Here's his view on NATO, not exactly disbanding it:President-elect @realDonaldTrump to meet with retired Admiral Stavridis as Secretary of State search widens. #TrumpTransition pic.twitter.com/zn4Ln3sEs3— Fox News (@FoxNews) December 8, 2016
Could the alliance do more to improve its value proposition in the eyes of a Trump administration? Absolutely.-RW
It should more rapidly and forcefully push all the NATO nations to reach the 2 percent GDP goal. Today, the countries that reach that mark range from the United States to medium-sized countries like the United Kingdom and very small countries like Estonia. It should be the norm throughout the alliance. Although defense spending is rising somewhat on average, the new administration would be in its rights to push for more member states to join the trend. Forcing frequent and detailed assessments of defense spending by all the nations — perhaps by a NATO inspector general — could publicize and push laggards....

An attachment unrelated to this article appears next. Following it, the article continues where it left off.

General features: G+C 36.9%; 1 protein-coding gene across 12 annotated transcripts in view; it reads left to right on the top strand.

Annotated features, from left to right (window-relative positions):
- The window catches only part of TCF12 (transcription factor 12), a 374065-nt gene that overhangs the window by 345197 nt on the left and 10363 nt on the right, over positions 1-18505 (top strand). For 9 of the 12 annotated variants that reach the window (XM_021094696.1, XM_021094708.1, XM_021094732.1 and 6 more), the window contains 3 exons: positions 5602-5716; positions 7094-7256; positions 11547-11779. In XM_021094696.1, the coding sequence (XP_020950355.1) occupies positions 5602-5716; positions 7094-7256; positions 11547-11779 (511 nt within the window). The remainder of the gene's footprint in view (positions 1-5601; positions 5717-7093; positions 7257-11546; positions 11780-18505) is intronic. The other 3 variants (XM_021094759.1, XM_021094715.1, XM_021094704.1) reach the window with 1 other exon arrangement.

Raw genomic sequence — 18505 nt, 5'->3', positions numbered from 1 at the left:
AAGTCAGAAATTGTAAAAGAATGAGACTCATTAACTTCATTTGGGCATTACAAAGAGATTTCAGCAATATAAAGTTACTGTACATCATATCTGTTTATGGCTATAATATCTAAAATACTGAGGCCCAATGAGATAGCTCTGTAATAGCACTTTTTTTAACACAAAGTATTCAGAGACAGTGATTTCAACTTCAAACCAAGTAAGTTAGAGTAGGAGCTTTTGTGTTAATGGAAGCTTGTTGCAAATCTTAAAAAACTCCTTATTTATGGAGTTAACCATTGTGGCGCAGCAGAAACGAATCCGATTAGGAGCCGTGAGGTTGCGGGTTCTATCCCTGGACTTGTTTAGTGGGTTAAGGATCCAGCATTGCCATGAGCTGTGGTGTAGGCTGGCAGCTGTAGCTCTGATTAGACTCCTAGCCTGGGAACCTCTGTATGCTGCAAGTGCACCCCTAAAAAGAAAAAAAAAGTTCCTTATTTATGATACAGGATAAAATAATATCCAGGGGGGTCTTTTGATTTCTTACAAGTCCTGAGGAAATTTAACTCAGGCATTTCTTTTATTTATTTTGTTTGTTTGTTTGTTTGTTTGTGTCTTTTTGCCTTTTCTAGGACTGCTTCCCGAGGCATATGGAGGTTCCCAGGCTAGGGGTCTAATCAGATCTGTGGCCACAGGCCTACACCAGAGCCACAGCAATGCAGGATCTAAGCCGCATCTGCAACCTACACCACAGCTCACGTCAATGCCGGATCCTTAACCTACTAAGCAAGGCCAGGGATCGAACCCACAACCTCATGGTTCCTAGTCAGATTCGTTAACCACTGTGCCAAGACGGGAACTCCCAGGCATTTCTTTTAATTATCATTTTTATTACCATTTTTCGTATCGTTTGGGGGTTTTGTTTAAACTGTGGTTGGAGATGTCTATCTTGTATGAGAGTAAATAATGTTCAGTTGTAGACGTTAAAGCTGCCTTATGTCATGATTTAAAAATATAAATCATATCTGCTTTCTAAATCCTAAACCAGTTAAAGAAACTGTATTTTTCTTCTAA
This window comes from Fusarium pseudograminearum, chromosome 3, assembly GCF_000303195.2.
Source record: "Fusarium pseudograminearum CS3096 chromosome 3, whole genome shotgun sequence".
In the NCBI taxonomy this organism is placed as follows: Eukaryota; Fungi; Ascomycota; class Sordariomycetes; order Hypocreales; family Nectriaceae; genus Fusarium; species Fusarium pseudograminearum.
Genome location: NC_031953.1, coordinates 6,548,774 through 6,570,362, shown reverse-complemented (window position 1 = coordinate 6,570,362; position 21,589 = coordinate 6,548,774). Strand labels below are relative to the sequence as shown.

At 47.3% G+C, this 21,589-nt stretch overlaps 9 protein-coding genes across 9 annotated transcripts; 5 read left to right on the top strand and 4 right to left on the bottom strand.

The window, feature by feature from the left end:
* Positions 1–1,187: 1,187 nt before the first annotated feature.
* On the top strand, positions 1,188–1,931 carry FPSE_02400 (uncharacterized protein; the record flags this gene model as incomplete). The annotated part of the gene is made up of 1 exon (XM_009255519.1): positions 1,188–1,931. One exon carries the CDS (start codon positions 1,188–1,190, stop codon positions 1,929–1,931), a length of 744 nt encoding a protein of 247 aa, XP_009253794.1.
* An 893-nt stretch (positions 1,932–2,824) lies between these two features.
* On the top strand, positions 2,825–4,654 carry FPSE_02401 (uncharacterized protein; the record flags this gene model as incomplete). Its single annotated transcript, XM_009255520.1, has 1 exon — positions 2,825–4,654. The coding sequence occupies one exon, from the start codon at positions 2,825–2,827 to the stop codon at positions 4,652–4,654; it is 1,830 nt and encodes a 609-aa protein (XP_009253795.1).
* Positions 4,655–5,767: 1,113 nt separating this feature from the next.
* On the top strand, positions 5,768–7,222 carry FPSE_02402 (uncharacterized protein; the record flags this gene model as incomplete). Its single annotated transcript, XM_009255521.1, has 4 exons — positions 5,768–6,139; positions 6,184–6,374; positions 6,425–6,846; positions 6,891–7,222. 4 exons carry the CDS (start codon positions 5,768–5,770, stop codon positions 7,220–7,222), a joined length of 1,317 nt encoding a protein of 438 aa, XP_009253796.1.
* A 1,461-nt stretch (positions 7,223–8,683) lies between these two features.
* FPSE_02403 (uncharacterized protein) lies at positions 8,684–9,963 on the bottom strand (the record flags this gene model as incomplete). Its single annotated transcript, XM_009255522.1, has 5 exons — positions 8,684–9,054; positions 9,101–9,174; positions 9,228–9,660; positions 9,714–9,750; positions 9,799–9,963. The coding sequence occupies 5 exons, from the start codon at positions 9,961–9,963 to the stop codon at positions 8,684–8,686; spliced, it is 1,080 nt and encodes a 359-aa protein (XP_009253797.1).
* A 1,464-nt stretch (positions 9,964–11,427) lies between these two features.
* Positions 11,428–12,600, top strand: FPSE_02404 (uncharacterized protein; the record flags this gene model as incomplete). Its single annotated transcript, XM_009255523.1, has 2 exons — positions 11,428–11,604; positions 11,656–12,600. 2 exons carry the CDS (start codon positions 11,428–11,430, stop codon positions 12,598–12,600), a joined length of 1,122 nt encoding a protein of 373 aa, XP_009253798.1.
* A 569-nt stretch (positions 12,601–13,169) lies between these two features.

Finally, NATO should reach out for other partners who can be formally included in operations on a regular basis — Japan, Australia, New Zealand, Colombia, Finland, Sweden, and Austria all come to mind. Formalizing agreements with these non-NATO but highly capable militaries would increase the value of the alliance. Using NATO as a forum for further constructing partnerships to deal with emergent 21st-century challenges — the so-called Islamic State, cyberattacks from Russia, tension in the Arctic — would increase the alliance’s relevancy.